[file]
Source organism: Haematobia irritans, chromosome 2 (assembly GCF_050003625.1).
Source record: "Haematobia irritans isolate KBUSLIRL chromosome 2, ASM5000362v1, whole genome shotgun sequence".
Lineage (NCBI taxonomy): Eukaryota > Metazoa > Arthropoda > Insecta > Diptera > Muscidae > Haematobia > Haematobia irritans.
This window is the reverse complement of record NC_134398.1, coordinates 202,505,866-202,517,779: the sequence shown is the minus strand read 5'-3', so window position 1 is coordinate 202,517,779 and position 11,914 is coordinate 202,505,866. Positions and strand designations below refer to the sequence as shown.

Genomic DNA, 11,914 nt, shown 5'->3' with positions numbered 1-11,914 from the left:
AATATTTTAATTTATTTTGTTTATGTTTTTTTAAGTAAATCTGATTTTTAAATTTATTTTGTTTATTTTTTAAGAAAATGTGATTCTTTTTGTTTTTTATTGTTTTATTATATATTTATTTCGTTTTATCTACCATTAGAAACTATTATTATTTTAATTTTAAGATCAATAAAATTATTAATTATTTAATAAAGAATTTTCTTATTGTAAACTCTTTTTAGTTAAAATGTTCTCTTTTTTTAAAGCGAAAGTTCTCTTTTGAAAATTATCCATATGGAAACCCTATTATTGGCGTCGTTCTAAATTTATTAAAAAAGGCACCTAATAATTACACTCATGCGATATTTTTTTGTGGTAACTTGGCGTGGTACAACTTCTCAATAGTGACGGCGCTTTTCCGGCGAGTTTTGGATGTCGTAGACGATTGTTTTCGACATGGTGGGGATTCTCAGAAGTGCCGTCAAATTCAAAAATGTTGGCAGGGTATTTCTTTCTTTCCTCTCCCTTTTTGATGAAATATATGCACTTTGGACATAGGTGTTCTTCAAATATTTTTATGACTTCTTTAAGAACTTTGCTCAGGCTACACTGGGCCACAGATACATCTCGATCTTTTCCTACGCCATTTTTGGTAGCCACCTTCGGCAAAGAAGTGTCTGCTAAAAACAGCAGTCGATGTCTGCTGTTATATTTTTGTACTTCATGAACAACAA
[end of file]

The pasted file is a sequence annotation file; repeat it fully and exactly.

Source organism: Haematobia irritans, chromosome 2 (assembly GCF_050003625.1).
Source record: "Haematobia irritans isolate KBUSLIRL chromosome 2, ASM5000362v1, whole genome shotgun sequence".
Lineage (NCBI taxonomy): Eukaryota > Metazoa > Arthropoda > Insecta > Diptera > Muscidae > Haematobia > Haematobia irritans.
This window is the reverse complement of record NC_134398.1, coordinates 202,505,866-202,517,779: the sequence shown is the minus strand read 5'-3', so window position 1 is coordinate 202,517,779 and position 11,914 is coordinate 202,505,866. Positions and strand designations below refer to the sequence as shown.

Genomic DNA, 11,914 nt, shown 5'->3' with positions numbered 1-11,914 from the left:
AATATTTTAATTTATTTTGTTTATGTTTTTTTAAGTAAATCTGATTTTTAAATTTATTTTGTTTATTTTTTAAGAAAATGTGATTCTTTTTGTTTTTTATTGTTTTATTATATATTTATTTCGTTTTATCTACCATTAGAAACTATTATTATTTTAATTTTAAGATCAATAAAATTATTAATTATTTAATAAAGAATTTTCTTATTGTAAACTCTTTTTAGTTAAAATGTTCTCTTTTTTTAAAGCGAAAGTTCTCTTTTGAAAATTATCCATATGGAAACCCTATTATTGGCGTCGTTCTAAATTTATTAAAAAAGGCACCTAATAATTACACTCATGCGATATTTTTTTGTGGTAACTTGGCGTGGTACAACTTCTCAATAGTGACGGCGCTTTTCCGGCGAGTTTTGGATGTCGTAGACGATTGTTTTCGACATGGTGGGGATTCTCAGAAGTGCCGTCAAATTCAAAAATGTTGGCAGGGTATTTCTTTCTTTCCTCTCCCTTTTTGATGAAATATATGCACTTTGGACATAGGTGTTCTTCAAATATTTTTATGACTTCTTTAAGAACTTTGCTCAGGCTACACTGGGCCACAGATACATCTCGATCTTTTCCTACGCCATTTTTGGTAGCCACCTTCGGCAAAGAAGTGTCTGCTAAAAACAGCAGTCGATGTCTGCTGTTATATTTTTGTACTTCATGAACAACAA